Course details

Algebra

ALG FME BUT SOA Acad. year 2021/2022 Summer semester 5 credits

The course will familiarise students with basics of modern algebra. We will describe general properties of universal algebras and study, in more detail, individual algebraic structures, i.e., groupoids, semigroups, monoids, groups, rings and fields. Particular emphasis will be placerd on groups, rings (especially the ring of polynomials) and finite (Galois) fields.

Guarantor

Deputy Guarantor

Language of instruction

Czech

Completion

Credit+Examination (written)

Time span

26 hrs lectures, 22 hrs exercises, 4 hrs pc labs

Assessment points

60 exam, 40 mid-term test

Department

Lecturer

Instructor

Generic learning outcomes and competences

Students will be made familiar with the basics of general algebra. It will help them to realize numerous mathematical connections and therefore to understand different mathematical branches. The course will provide students also with useful tools for various applications.

Learning objectives

The aim of the course is to provide students with the fundamentals of modern algebra, i.e., with the usual algebraic structures and their properties. These structures often occur in various applications and it is therefore necessary for the students to have a good knowledge of them.

Prerequisite kwnowledge and skills

The students are supposed to be acquainted with the fundamentals of linear algebra taught in the first semester of the bachelor's study programme.

Fundamental literature

  • L.Procházka a kol.: Algebra, Academia, Praha, 1990
  • S.Lang, Undergraduate Algebra, Springer-Verlag,1990 (EN)
  • G.Gratzer: Universal Algebra, Princeton, 1968 (EN)
  • A.G.Kuroš, Kapitoly z obecné algebry, Academia, Praha, 1977
  • S. MacLane a G. Birkhoff, Algebra, Vyd. tech. a ekon. lit., Bratislava, 1973 (CS)
  • S.MacLane, G.Birkhoff: Algebra, Alfa, Bratislava, 1973 (EN)
  • J. Karásek and L. Skula, Obecná algebra (skriptum), Akademické nakladatelství CERM, 2008 (CS)
  • S. Lang, Undergraduate Algebra (2nd Ed.), Springer-Verlag, New York-Berlin-Heidelberg, 1990 (EN)
  • J.Šlapal, Základy obecné algebry, Ústav matematiky FSI VUT v Brně, 2013 - elektronický text (CS)
  • Procházka a kol., Algebra, Academia, Praha, 1990 (CS)

Syllabus of lectures

  1. Operations and laws, the concept of a universal algebra
  2.   Some important types of algebras, basics of the group theory
  3. Subalgebras, decomposition of a group (by a subgroup)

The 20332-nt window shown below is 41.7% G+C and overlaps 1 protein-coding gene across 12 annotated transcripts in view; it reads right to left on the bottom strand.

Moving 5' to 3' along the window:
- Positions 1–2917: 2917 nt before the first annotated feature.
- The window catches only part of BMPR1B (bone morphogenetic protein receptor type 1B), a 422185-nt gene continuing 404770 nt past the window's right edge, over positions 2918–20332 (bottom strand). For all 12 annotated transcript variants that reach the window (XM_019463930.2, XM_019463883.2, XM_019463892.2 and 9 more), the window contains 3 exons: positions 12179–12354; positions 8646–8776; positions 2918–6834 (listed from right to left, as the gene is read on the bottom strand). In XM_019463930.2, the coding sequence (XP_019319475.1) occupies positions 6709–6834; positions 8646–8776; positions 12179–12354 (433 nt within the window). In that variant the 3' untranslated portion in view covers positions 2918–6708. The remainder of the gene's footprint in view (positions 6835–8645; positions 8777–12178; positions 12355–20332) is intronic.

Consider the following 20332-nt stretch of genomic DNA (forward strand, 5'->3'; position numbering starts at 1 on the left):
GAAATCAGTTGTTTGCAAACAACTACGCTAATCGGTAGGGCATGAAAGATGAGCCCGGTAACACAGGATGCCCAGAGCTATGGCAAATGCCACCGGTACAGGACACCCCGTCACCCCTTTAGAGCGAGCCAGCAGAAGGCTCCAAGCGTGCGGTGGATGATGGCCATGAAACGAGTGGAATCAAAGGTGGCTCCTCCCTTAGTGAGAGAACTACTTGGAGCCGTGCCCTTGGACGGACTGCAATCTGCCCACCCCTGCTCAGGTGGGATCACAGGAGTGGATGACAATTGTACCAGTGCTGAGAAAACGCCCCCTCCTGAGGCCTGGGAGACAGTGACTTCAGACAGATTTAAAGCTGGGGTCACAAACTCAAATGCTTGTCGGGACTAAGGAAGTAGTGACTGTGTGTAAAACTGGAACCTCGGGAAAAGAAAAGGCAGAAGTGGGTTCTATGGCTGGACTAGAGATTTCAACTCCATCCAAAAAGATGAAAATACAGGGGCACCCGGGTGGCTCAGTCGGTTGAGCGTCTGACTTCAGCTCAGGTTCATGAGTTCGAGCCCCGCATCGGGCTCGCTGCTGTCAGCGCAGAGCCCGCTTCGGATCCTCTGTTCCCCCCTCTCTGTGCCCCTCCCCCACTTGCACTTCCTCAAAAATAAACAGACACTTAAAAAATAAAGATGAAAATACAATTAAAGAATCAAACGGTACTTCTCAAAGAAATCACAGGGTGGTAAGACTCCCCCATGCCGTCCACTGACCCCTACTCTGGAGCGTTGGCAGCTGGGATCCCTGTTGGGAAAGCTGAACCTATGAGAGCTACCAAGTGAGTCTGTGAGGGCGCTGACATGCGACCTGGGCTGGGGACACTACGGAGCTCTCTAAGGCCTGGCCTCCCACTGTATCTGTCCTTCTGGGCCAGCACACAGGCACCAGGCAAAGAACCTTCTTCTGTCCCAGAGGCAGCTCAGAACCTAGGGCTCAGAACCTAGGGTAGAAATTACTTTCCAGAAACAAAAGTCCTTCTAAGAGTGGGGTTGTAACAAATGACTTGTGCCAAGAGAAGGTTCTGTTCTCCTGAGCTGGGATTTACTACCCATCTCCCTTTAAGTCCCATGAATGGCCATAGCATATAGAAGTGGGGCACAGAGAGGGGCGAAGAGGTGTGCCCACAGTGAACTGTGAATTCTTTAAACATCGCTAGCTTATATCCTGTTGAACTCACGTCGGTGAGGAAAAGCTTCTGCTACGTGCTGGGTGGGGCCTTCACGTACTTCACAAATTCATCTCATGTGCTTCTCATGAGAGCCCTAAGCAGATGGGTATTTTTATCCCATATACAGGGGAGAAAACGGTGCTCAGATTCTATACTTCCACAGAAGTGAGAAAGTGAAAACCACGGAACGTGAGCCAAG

4. Homomorphisms and isomorphisms
  5. Congruences and quotient algebras
  6. Congruences on groups and rings
  7. Direct products of algebras
  8. Ring of polynomials
  9. Integral domains and divisibility, Gauss rings
  10. Rings of principal ideals, Euclidean rings
  11. Divisibility fields of integral domains, minimal fields
  12. Root fields and field extensions
  13. Decomposition and Galois fields

Syllabus of numerical exercises

  1. Operations and laws, the concept of a universal algebra
  2.   Some important types of algebras, basics of the group theory
  3. Subalgebras, decomposition of a group (by a subgroup)
  4. Homomorphisms and isomorphisms
  5. Congruences and quotient algebras
  6. Congruences on groups and rings
  7. Direct products of algebras
  8. Ring of polynomials
  9. Integral domains and divisibility, Gauss rings
  10. Rings of principal ideals, Euclidean rings
  11. Divisibility fields of integral domains, minimal fields
  12. Root fields and field extensions
  13. Decomposition and Galois fields

Syllabus of computer exercises

  1. Using software Maple for solving problems of general algebry
  2. Using software Mathematica for solving problems of general algebra

Progress assessment

Since the attendance at seminars is required, it will be checked systematically by the teacher supervising the seminar. If a student misses a seminar, an excused absence can be compensated for via make-up topics of exercises.


Controlled instruction

The course is taught through lectures explaining the basic principles and theory of the general algebrta. Exercises are focused on practical understanding of the topics presented in lectures by means of examples and also on getting acquainted with algebraic software.

The exam has a written and an oral part. The written part tests student's ability to deal with various problems using the knowledge and skills acquired in the course. In the oral part, the student has to prove that he or she has mastered the related theory.

Exam prerequisites

The course-unit credit is awarded on condition of having attended the seminars actively and passed a written test.

Course inclusion in study plans

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